NEW YORK (TheStreet) -- Stock futures were extending advances Thursday after some upbeat data on the U.S. labor market and U.S. trade, and as the European Central Bank kept its monetary conditions unchanged.
The uptick follows steep declines of the major U.S. equity averages during Wednesday's session, when stocks were slammed by fiscal cliff fears.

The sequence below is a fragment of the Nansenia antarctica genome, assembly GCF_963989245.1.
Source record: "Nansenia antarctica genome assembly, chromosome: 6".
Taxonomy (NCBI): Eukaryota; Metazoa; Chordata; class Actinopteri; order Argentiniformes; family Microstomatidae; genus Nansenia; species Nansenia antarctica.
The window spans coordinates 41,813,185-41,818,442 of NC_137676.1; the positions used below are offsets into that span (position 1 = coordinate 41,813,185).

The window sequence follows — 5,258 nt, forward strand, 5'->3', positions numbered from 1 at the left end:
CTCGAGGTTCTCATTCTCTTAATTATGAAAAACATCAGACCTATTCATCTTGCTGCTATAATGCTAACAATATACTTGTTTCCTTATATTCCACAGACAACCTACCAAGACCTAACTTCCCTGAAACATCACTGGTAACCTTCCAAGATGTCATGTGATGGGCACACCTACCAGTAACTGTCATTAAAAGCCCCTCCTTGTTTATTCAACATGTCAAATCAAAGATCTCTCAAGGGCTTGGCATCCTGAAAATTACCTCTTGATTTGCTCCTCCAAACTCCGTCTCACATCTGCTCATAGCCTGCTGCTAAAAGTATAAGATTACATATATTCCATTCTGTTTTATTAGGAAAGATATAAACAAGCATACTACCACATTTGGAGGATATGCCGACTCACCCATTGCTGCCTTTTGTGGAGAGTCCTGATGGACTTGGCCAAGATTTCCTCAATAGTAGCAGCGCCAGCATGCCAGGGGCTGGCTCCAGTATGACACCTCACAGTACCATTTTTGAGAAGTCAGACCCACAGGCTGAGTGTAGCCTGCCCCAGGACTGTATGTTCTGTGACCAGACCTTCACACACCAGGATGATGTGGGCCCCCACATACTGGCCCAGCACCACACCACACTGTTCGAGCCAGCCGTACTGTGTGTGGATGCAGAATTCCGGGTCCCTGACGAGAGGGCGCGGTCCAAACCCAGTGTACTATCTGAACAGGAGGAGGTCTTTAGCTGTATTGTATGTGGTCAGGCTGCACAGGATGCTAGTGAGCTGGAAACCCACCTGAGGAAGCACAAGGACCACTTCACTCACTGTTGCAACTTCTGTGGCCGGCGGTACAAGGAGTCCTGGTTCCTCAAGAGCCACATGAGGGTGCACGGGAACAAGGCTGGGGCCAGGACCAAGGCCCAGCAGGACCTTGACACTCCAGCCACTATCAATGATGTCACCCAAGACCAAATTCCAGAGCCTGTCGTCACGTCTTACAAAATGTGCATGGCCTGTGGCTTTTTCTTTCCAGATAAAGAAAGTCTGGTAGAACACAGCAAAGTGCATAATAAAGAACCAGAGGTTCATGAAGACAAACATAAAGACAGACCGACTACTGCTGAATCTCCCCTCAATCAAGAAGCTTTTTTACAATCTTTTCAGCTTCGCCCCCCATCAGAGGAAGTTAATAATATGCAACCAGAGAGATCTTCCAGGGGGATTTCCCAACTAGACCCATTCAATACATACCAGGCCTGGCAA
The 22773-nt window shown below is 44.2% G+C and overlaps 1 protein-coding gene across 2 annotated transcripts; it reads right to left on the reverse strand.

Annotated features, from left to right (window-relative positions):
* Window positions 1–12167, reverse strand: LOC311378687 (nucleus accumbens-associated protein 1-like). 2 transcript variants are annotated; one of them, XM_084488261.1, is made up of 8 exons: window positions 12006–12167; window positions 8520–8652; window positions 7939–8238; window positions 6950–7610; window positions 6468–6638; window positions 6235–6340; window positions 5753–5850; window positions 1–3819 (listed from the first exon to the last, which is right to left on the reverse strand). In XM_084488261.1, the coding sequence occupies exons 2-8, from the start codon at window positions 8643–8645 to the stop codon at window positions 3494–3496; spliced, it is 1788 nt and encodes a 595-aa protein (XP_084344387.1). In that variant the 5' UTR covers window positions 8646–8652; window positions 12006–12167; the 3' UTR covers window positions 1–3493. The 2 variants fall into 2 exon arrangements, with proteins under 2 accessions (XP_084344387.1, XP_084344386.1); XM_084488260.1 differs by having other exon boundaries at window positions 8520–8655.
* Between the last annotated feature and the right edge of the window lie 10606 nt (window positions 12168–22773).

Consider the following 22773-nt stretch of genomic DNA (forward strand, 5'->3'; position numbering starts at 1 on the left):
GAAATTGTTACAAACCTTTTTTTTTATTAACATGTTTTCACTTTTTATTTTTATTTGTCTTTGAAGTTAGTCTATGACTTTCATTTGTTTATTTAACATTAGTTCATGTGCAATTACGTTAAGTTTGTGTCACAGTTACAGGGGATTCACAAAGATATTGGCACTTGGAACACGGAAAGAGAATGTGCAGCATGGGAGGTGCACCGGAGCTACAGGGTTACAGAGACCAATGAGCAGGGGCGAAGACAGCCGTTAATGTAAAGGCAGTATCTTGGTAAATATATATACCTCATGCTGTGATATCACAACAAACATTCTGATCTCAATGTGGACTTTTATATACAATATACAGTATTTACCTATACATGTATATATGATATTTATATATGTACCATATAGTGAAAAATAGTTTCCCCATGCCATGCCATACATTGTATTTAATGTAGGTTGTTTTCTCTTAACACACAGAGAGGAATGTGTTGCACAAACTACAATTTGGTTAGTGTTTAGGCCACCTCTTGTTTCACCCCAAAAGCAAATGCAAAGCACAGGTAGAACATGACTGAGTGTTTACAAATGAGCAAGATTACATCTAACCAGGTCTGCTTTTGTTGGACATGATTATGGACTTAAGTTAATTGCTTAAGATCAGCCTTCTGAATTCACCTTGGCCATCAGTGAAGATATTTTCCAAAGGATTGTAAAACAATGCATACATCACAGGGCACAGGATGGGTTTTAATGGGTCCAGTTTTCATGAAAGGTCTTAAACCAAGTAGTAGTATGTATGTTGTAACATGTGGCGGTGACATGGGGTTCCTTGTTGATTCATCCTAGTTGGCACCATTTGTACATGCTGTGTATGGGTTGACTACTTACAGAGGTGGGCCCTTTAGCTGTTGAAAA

Futures for the Dow Jones Industrial Average were rising 32 points, or 13.27 points above fair value, at 12,895. Futures for the S&P 500 were rising 2.50 points, or 0.82 points above fair value, at 1391. Futures for the Nasdaq were up 6.50 points, or 7.61 points above fair value, at 2616.